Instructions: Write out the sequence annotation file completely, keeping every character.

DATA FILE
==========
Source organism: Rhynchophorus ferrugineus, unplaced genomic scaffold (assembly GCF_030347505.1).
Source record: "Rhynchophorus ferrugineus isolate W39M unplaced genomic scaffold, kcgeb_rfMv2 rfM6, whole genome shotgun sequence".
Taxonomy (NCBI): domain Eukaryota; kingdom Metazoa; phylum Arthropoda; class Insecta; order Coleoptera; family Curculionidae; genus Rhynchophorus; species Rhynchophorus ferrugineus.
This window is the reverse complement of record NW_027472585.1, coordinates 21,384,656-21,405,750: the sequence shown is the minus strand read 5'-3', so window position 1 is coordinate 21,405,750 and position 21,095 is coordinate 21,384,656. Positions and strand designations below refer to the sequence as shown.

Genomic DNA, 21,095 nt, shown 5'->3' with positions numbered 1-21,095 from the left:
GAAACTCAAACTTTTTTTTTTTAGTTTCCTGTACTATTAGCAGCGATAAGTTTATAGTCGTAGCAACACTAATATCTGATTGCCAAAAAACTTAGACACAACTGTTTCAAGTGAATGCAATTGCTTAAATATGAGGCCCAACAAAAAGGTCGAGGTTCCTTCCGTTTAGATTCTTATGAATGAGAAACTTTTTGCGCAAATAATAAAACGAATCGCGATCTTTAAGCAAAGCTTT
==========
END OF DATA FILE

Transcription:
Source organism: Rhynchophorus ferrugineus, unplaced genomic scaffold (assembly GCF_030347505.1).
Source record: "Rhynchophorus ferrugineus isolate W39M unplaced genomic scaffold, kcgeb_rfMv2 rfM6, whole genome shotgun sequence".
Taxonomy (NCBI): domain Eukaryota; kingdom Metazoa; phylum Arthropoda; class Insecta; order Coleoptera; family Curculionidae; genus Rhynchophorus; species Rhynchophorus ferrugineus.
This window is the reverse complement of record NW_027472585.1, coordinates 21,384,656-21,405,750: the sequence shown is the minus strand read 5'-3', so window position 1 is coordinate 21,405,750 and position 21,095 is coordinate 21,384,656. Positions and strand designations below refer to the sequence as shown.

Genomic DNA, 21,095 nt, shown 5'->3' with positions numbered 1-21,095 from the left:
GAAACTCAAACTTTTTTTTTTTAGTTTCCTGTACTATTAGCAGCGATAAGTTTATAGTCGTAGCAACACTAATATCTGATTGCCAAAAAACTTAGACACAACTGTTTCAAGTGAATGCAATTGCTTAAATATGAGGCCCAACAAAAAGGTCGAGGTTCCTTCCGTTTAGATTCTTATGAATGAGAAACTTTTTGCGCAAATAATAAAACGAATCGCGATCTTTAAGCAAAGCTTT